It started with dad saying “Mhmm” after everything I said to him, but I guess it all started even before that. Maybe it all started when dad started talking about euthanasia, and mom had a tumor in her knee, and Pete from down the road died. Well, maybe it even started before then, when I was in middle school and had my first kiss and accidentally stapled my tongue (both the events happening on the same day), and dad started going long hours to Gambier, Ohio, to meet a prostitute. Or maybe it started even before that, before the night my parents had sex to have me, before they went to the Netherlands on their first solo trip – two young people in love, so in love that they didn’t know any better to spend an entire summer in a city where they didn’t know a soul that they ultimately wanted to create one, where they made love before the sun blazed its light without permission. Where they ate poffertjes, stamppot boerenkool, and other food whose names they could never get right – even if they practiced writing those foreign names for the rest of their life. That’s when, that’s when they wanted to have me, in a place that was too far away from their roots that they forgot where they stemmed from. That’s when, that’s when I was produced, bit by bit, like a piece of bagel seasoning I put on everything, like a water droplet evaporating, diffusing into the air like pixie dust, like the obscure, native sky. That’s when that’s when I was fit into a suitcase, the size of my head so large that I came out sooner than anyone expected. That’s when they transported me without all the other luggage they never took a chance at, the other luggage a maverick thought staring in vain through coveted blankets, pointed shoes, pearl necklaces, and soft cashmere. That’s when that’s when dad glided his Toyota Camry into the South Street like a sleek saucer pan, and our “house” laden with bricks stared at other “houses” in uncanny after the door behind us was shut and where we came to a place called “home.” So that’s where I rooted, at home, right here, where my dad now sleeps in a frenzy, and my mother is dying from cancer. I was an average rhapsody. My dad will no longer go to Gambier, Ohio.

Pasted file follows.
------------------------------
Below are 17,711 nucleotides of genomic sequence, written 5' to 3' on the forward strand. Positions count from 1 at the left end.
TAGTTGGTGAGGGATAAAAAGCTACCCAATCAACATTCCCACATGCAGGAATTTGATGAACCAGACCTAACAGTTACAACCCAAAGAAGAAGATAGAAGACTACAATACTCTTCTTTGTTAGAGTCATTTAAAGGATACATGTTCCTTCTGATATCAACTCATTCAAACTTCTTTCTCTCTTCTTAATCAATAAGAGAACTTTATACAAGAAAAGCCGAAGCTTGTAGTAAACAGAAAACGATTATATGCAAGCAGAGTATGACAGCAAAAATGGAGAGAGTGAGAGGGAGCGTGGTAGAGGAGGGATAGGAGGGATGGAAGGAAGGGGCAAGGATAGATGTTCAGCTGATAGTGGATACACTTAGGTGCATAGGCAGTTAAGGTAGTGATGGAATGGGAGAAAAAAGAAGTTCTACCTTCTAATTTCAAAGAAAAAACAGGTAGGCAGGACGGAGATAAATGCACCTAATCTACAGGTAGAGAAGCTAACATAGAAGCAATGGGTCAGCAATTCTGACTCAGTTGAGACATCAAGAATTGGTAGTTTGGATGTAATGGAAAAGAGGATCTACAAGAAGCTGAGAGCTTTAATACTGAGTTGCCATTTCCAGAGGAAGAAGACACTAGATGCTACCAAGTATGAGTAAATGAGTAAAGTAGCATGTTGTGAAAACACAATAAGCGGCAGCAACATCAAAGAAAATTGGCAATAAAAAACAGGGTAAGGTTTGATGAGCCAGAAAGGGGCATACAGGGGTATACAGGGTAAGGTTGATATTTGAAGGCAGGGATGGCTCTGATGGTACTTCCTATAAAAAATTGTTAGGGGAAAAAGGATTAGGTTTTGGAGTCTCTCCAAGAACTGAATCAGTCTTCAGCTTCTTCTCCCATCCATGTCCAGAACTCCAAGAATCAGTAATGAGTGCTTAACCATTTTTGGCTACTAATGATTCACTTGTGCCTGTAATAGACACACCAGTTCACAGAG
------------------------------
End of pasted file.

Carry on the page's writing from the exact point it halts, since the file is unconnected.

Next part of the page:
Harsimran Kaur is a seventeen-year-old author of The Best I Can Do Is to Write My Heart Out, I am Perfectly Imperfect, and Clementines on My Poetry Table. Currently a senior in high school, she is a record holder under the India Book of Records and Asia Book of Records for her first publication at fourteen. She is also the founder of Pastlores, an online club dedicated to literature, and an arts organization called The Creative Zine. When she’s not writing or reading, she can often be seen teaching invisible students. You can know more about her ventures at www.harsimranwritesbooks.com/.